April 19, 2017 | Chris Churko
Pedigreed Seed Achieves Results
The ultimate goal of crop production is to get the highest yield possible while preserving the best grade attainable. Producers deploy fertility programs, chemical strategies, and other technology and management decisions to achieve this. However, when it comes to maximizing the genetic yield potential of a crop; or the highest attainable yield in a perfect environment; this is solely attributed to a producers “Seed Strategy”. Yield potential is set the moment the seed is placed in the ground. Everything else put into the crop is done to minimize the environmental risk on the genetic yield potential.
Proper variety selection must be matched to individual farm management strategies and goals. Variety selection and crop management is a balance between a good offence for yield, and a good defence for yield and grade preservation. There is no such thing as the perfect variety, but there are best varieties for each farm. Fertility programs, frost free period, chemical programs, soil type, rainfall, pest pressures as well as many other management decisions collectively influence the genetic potential of the variety planted. Sprouting tolerance, days to maturity, lodging resistance, disease resistance, insect resistance, among others, can positively or negatively influence the potential grade of the resulting crop. Do you forego any of these for yield? That’s a decision left to the individual producer. If a producer is not completely familiar with the varieties available in the marketplace, they should prepare a list of what is important and concerns they have. Armed with that information, talk with local seed experts. When goals are clear, helping to find the right varieties is a much easier task.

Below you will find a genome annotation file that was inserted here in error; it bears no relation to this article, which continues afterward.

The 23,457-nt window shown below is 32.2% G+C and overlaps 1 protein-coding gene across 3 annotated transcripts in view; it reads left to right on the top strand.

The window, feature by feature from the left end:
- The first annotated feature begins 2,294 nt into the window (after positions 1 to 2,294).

Seed is a living organism, and a single quality test is health checkup at a single point in time. Quality seed goes far beyond germination. Seedlings classified as “Abnormals” are the first indication that there may be quality concerns, and investigating the causes of abnormalities is the only way to set the highest genetic yield potential possible. Given the environmental conditions experienced through the fall of 2016, producers that haven’t done a seed quality “checkup” more than once or twice over the winter, are taking an unnecessary risk in setting their crops potential this spring. There are experts across the prairies that live and breathe seed quality daily, and available to help producers in this area. Seed quality absolutely matters and is not worth risking.
Bin Run vs Certified Seed
Recent studies conducted by Syngenta on yield impact of bin run vs certified seed in wheat showed that for each successive generation away from certified, yield decreases by an average of 2.3 bu/ac. While this number variable year over year it is clear that:
- Bin run seed has both tangible and intangible costs.
- At 20% certified seed usage, 80% of the wheat acres in western Canada start with a lower genetic yield potential
- Use of certified seed consistently maximizes yield potential
- Starting with lower genetic yield potential reduces the return on investment for everything else put into the crop.
Producing certified seed involves passing multiple regulated inspection points and production requirements in order to meet CFIA standards for genetic purity and seed health. While this does come at a slightly higher cost to bin run seed, using certified seed and knowing experts who live and breathe seed every day have put their expertise into its production and evaluation is good insurance that producers seed high genetic potential. The Blue Tag is their guarantee.
Blog courtesy of Chris Churko, General Manager with Alliance Seed, Winnipeg MB. For more information please visit www.allianceseed.com.